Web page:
The Windows on Arm revolution might finally be here

Windows on Arm has had a long road. Microsoft’s PC platform has actually been available on Arm-based computers for a long time now — but to date, getting a Windows on Arm PC has meant sluggish performance and poor app support, just for better battery life. Now, that could be finally changing — thanks to the launch of Qualcomm’s new Snapdragon X Elite.

The Qualcomm Snapdragon X Elite is being heralded as the Windows ecosystem’s answer to the Apple M series — an answer that is long-awaited, and much-needed in a market dominated by the likes of Intel and AMD. Apple, however, has a four-year lead in developing high-performance computing chips that deliver on the promise of class-leading performance in a hyper-efficient chip.

This particular moment represents a massive shift for the PC industry in general. As mentioned, the Windows world has long been dominated by the likes of Intel and AMD — and while Qualcomm has made PC plays in the past, they’ve been to little fanfare and with few available devices.

This time around, things seem a little different. At launch, there will be over 20 Snapdragon X Elite SKUs, though how Qualcomm counts those models does inflate the number a little (multiple sizes of the same laptop count as two). Companies from Dell, to Lenovo, to Microsoft itself is launching with thin-and-light Copilot+ Snapdragon X Elite models — a show of force that I can’t recall seeing at any time in the PC space in the past.

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Qualcomm flew me out to Computex in Taipei to check out Snapdragon X Elite chips in person, and I have to say, I’m hesitantly excited about what’s to come.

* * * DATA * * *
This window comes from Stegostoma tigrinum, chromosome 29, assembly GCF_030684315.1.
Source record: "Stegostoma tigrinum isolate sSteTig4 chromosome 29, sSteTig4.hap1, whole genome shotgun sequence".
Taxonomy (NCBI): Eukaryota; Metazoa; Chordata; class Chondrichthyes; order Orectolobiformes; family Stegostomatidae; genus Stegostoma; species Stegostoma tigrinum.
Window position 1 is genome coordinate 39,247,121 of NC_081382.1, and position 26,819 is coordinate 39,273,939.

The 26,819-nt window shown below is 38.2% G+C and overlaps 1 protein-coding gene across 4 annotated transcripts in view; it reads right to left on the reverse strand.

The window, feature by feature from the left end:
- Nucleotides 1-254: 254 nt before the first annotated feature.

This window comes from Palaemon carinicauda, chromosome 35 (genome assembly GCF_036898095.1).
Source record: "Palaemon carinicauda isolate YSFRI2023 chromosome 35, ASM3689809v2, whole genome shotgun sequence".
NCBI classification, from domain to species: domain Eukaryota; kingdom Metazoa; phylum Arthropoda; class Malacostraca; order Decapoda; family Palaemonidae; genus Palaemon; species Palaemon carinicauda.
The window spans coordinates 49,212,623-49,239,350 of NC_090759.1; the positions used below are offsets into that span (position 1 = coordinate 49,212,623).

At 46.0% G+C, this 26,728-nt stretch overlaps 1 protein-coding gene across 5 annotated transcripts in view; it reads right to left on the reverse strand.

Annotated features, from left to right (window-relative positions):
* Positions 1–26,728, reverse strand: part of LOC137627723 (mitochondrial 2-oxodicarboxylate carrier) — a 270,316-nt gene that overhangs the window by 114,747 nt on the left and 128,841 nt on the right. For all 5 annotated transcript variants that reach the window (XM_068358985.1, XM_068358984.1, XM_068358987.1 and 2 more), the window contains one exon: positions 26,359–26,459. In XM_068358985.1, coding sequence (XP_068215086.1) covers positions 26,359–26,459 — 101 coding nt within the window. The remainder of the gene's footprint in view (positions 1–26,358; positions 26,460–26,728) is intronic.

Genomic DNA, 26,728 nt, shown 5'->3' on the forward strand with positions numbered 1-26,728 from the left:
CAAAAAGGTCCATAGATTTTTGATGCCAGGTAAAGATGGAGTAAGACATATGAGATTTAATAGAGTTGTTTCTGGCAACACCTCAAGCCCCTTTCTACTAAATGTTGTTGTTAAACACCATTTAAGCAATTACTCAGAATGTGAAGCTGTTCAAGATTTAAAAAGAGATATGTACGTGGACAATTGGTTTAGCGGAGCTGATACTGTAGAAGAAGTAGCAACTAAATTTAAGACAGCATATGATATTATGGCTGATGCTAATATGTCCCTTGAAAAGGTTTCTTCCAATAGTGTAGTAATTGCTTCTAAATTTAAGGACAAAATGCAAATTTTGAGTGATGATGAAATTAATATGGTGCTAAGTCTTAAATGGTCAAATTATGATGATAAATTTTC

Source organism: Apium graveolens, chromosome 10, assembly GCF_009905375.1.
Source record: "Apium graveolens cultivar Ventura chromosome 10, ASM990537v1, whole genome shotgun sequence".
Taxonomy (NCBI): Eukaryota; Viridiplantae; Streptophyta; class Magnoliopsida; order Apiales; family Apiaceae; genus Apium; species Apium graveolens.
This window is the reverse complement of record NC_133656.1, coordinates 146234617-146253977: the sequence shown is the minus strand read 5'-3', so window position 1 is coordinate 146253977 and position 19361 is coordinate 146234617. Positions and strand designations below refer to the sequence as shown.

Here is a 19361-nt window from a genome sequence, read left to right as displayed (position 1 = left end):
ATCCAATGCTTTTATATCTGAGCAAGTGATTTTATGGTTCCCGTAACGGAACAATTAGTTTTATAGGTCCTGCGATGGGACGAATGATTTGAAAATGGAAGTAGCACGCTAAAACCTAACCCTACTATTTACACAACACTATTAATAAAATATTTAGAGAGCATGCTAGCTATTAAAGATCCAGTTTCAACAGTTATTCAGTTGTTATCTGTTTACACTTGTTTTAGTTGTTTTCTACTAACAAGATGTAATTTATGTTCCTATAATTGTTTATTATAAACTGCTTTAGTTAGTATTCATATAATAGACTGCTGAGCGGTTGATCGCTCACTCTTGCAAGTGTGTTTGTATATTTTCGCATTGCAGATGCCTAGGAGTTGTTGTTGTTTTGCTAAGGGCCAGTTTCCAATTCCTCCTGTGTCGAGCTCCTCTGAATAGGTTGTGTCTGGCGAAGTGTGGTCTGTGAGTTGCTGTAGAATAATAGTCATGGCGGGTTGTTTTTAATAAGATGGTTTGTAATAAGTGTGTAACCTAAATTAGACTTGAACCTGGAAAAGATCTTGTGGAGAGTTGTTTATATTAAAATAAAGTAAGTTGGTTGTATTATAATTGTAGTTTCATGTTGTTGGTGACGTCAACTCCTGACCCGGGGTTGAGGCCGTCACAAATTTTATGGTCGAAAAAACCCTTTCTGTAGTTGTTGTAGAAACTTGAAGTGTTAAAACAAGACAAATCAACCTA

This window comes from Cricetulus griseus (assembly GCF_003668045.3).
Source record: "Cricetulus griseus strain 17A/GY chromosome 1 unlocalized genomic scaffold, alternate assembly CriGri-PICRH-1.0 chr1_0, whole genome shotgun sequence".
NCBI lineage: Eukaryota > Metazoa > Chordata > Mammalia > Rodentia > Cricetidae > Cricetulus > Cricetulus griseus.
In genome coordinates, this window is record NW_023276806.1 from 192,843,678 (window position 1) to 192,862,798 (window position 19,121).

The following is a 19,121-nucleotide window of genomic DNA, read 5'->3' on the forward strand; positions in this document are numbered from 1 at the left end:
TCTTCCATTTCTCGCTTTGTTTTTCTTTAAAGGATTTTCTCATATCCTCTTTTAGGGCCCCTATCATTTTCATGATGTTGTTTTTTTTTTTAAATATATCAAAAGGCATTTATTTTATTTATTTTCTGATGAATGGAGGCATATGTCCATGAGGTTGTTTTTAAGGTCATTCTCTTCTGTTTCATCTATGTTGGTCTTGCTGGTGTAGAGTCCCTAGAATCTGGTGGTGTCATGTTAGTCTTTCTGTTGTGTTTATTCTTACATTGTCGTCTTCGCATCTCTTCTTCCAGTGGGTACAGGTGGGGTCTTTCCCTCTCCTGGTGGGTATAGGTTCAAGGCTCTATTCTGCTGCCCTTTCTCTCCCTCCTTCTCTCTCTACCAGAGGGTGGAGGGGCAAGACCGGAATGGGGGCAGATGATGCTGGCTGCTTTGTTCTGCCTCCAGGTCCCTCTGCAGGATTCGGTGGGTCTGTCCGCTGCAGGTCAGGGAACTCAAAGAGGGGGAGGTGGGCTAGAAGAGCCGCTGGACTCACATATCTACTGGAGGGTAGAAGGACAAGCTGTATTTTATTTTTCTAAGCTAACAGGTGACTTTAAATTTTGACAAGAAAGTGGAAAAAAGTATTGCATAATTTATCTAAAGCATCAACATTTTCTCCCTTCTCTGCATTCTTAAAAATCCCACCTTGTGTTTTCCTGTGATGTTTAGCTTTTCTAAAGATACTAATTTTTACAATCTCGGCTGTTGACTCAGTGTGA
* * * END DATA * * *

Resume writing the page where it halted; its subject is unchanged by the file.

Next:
AI everywhere

The Windows on Arm moment also happens to coincide with the AI moment, which is more or less perfect for Qualcomm. Why? Qualcomm is good at AI — it has been building AI-specific chips, called Neural Processing Units or NPUs, into Snapdragon-powered phones for some time now.

Microsoft introduced Copilot Plus PCs on May 20th.Microsoft introduced Copilot Plus PCs on May 20th. Image source: Microsoft

The results of building NPUs into Windows laptops will be easy to see at launch. Copilot+ PCs, which at launch will only be powered by Snapdragon X Elite chips, offer more AI features than Windows computers in the past — and many of those features are processed locally by the Snapdragon X Elite’s NPU.

Features like Recall and Cocreate, for example, are largely enabled by the kind of AI processing power on offer by the Snapdragon X Elite — and that will surely come to other ARM chips for the PC in the future. The likes of Intel and AMD are touting their ability to process AI tasks, and Nvidia is set to join the industry in the near future, too.

Back to the basics

But AI isn’t everything — and frankly, while there’s a ton of hype around AI, it’s not the main use case for laptops just yet. That’s where simple, basic performance comes into play. It’s far more important than AI performance right now, and will have a massive, direct impact on day-to-day use.

So, how will Snapdragon X Elite laptops perform? Well, we don’t really know just yet, as we haven’t yet been able to actually use one. Qualcomm has shown off plenty of graphs and metrics that seemingly paint its laptops in a pretty positive light — and to be fair, it’s doubtful all of the laptop-makers that have jumped on board would jump on board if they were skeptical about how Qualcomm’s chips would perform.

Snapdragon X Elite LaptopsImage source: Christian de Looper

But there is still some reason to pause. Qualcomm has touted the Snapdragon X Elite’s performance-per-watt prowess, noting that the chip is 2.6x faster than the M3 in performance per watt. But it has remained a little quiet about single-core performance compared to the M3. Instead, the company showed off graphs comparing the Snapdragon X Elite with power-hungry x86 chips like the AMD Ryzen 9 7940HS and the Intel Core i9 185H, noting that the Snapdragon X Elite will offer 51% faster CPU performance at the same power. That’s not surprising at all, and in fact, it should be much faster than those chips. However, Apple also offers around 50% better single-core performance than those chips.